Tuesday, 19 January 2021


I watched the BBC television news this evening. The bulletin was one long panic-stoking tearjerk about the desperate efforts of hospital workers to keep people with severe COVID-19 alive, (the BBC has been whipping itself into an ever greater fervour lately, using techniques from the Fergal Keane school of over-emotional journalism, and even wheeling out the man himself on one occasion to get us wringing our handkerchieves with anguish and grief). 

I don't know why but I have been always been actively resistant to emotional manipulation, so this stuff doesn't work for me. My perspective, as I have mentioned too many times, is this: we have an exceptionally catching virus in our midst, it kills some people in a very nasty way, and medical staff are having their work cut out looking after people who catch it - but, on the other hand, flu has completely vanished this year, make of that what you will. To stop the spread of the current virus, people are being prevented from leading their lives as they would normally. They are lonely, they are being dragged into poverty, they are dying from other, now neglected, medical disorders, their children are not being educated or allowed to see each other every day. Additionally, some 250,000 businesses in the United Kingdom are predicted to go bust in the near future. But COVID-19 and how the NHS is coping is the only thing that matters for the UK government. And, as far as the BBC News team is concerned, it is the only story. 

Perhaps to thank the public for its compelled efforts, tonight, at the end of the BBC's usual coronavirus-fest of misery, we were given what I'm sure was intended as a feel-good story. To cheer us up, we were shown joy breaking out in a care home where the workers are celebrating the 105th birthday of a woman who has dementia and has just recovered from the current COVID virus.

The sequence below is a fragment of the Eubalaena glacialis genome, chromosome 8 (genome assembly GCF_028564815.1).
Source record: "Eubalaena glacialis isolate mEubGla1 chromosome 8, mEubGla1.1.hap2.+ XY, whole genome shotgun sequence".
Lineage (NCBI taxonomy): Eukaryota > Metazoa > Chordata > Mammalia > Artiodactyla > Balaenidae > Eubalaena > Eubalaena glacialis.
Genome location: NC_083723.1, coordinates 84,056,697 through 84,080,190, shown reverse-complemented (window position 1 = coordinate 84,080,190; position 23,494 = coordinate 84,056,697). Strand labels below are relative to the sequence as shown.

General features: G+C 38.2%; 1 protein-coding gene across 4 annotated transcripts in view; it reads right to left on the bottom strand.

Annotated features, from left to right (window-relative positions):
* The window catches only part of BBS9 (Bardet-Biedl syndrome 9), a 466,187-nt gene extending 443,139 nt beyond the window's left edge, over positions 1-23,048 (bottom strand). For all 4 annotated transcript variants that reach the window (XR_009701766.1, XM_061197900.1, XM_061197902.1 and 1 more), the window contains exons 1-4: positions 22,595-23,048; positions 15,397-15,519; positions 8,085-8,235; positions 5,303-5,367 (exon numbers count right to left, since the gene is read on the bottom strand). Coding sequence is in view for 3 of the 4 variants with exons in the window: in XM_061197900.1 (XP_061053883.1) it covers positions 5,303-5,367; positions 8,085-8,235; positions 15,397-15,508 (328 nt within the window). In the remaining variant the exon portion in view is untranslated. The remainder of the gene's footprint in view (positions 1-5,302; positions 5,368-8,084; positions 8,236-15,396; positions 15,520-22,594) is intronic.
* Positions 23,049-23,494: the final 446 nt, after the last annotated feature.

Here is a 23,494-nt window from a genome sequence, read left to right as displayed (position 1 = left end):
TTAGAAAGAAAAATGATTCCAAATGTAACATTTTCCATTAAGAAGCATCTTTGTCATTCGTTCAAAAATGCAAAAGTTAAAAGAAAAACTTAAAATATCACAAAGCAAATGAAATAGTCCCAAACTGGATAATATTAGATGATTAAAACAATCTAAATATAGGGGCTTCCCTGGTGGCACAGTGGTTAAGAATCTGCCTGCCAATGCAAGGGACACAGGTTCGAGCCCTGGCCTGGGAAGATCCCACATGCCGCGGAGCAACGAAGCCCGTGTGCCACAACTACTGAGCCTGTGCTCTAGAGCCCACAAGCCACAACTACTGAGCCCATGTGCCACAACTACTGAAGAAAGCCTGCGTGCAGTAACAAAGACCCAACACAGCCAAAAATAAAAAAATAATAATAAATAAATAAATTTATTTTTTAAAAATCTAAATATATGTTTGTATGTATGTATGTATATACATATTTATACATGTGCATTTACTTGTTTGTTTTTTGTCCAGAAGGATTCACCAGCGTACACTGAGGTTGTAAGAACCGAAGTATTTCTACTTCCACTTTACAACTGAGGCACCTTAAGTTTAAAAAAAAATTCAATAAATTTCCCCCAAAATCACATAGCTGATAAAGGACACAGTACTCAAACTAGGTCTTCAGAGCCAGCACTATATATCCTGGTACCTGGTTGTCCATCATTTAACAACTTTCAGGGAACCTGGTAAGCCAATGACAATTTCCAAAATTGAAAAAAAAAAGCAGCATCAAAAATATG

To me this was the worst moment of the entire bulletin. I wasn’t cheered up at all. In fact I was appalled. It seemed to me that this story encapsulated a growing and utterly crazy cult that has developed during the pandemic. It is a cult in which we seem to believe that the greatest goal of life is to try to all cheat death forever. It is a cult where we celebrate those who survive and keep breathing, ancient and decrepit, panting and staggering and barely able to see, hear or think. It is as if we are all part of some vast and utterly pointless competition in which he or she who lives longest is the winner. It doesn't matter how little of the essence that makes the winner an individual remains within them. It doesn't matter if they can understand what's going on around them. It doesn't matter if they are incontinent. It doesn't matter if they can read a paper or hold a conversation. All they need to do is to maintain a beating heart.

I thought I might be alone in my bafflement but, when a friend sent me this by a cartoonist called Nick Newman, published in the Spectator, I realised that there are others thinking on at least similar lines:

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